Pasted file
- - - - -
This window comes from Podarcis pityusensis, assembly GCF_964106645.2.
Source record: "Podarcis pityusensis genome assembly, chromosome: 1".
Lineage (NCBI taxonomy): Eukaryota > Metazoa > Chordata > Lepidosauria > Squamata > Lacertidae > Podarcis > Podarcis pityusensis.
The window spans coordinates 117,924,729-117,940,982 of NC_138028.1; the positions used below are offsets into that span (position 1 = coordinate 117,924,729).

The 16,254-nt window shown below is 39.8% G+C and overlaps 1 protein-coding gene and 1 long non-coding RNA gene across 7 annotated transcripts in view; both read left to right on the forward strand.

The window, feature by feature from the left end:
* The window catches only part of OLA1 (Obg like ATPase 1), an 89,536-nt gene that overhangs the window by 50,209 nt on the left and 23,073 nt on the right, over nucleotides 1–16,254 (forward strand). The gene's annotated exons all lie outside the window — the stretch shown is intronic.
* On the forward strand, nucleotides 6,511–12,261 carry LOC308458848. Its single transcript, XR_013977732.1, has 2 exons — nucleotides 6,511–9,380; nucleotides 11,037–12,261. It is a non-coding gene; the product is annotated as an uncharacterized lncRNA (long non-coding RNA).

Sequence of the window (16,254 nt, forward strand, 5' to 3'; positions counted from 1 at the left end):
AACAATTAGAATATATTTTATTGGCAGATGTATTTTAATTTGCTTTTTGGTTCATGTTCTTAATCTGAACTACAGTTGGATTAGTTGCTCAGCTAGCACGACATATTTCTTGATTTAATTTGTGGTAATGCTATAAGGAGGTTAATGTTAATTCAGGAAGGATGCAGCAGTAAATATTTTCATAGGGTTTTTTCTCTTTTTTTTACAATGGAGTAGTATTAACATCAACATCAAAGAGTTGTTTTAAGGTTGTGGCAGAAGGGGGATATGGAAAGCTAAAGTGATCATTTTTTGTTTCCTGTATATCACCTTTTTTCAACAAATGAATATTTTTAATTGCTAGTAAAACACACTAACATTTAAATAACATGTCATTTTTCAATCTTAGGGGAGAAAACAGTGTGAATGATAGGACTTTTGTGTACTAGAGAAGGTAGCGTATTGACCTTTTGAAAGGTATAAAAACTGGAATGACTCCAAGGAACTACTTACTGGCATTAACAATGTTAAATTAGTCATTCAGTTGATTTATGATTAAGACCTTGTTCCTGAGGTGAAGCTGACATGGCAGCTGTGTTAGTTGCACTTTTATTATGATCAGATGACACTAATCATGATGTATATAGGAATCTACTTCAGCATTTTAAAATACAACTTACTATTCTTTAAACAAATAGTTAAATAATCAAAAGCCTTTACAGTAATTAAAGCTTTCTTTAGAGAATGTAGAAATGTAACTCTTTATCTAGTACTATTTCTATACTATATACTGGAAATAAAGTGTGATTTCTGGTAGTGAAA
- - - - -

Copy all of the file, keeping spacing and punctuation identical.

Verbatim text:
This window comes from Podarcis pityusensis, assembly GCF_964106645.2.
Source record: "Podarcis pityusensis genome assembly, chromosome: 1".
Lineage (NCBI taxonomy): Eukaryota > Metazoa > Chordata > Lepidosauria > Squamata > Lacertidae > Podarcis > Podarcis pityusensis.
The window spans coordinates 117,924,729-117,940,982 of NC_138028.1; the positions used below are offsets into that span (position 1 = coordinate 117,924,729).

The 16,254-nt window shown below is 39.8% G+C and overlaps 1 protein-coding gene and 1 long non-coding RNA gene across 7 annotated transcripts in view; both read left to right on the forward strand.

The window, feature by feature from the left end:
* The window catches only part of OLA1 (Obg like ATPase 1), an 89,536-nt gene that overhangs the window by 50,209 nt on the left and 23,073 nt on the right, over nucleotides 1–16,254 (forward strand). The gene's annotated exons all lie outside the window — the stretch shown is intronic.
* On the forward strand, nucleotides 6,511–12,261 carry LOC308458848. Its single transcript, XR_013977732.1, has 2 exons — nucleotides 6,511–9,380; nucleotides 11,037–12,261. It is a non-coding gene; the product is annotated as an uncharacterized lncRNA (long non-coding RNA).

Sequence of the window (16,254 nt, forward strand, 5' to 3'; positions counted from 1 at the left end):
AACAATTAGAATATATTTTATTGGCAGATGTATTTTAATTTGCTTTTTGGTTCATGTTCTTAATCTGAACTACAGTTGGATTAGTTGCTCAGCTAGCACGACATATTTCTTGATTTAATTTGTGGTAATGCTATAAGGAGGTTAATGTTAATTCAGGAAGGATGCAGCAGTAAATATTTTCATAGGGTTTTTTCTCTTTTTTTTACAATGGAGTAGTATTAACATCAACATCAAAGAGTTGTTTTAAGGTTGTGGCAGAAGGGGGATATGGAAAGCTAAAGTGATCATTTTTTGTTTCCTGTATATCACCTTTTTTCAACAAATGAATATTTTTAATTGCTAGTAAAACACACTAACATTTAAATAACATGTCATTTTTCAATCTTAGGGGAGAAAACAGTGTGAATGATAGGACTTTTGTGTACTAGAGAAGGTAGCGTATTGACCTTTTGAAAGGTATAAAAACTGGAATGACTCCAAGGAACTACTTACTGGCATTAACAATGTTAAATTAGTCATTCAGTTGATTTATGATTAAGACCTTGTTCCTGAGGTGAAGCTGACATGGCAGCTGTGTTAGTTGCACTTTTATTATGATCAGATGACACTAATCATGATGTATATAGGAATCTACTTCAGCATTTTAAAATACAACTTACTATTCTTTAAACAAATAGTTAAATAATCAAAAGCCTTTACAGTAATTAAAGCTTTCTTTAGAGAATGTAGAAATGTAACTCTTTATCTAGTACTATTTCTATACTATATACTGGAAATAAAGTGTGATTTCTGGTAGTGAAA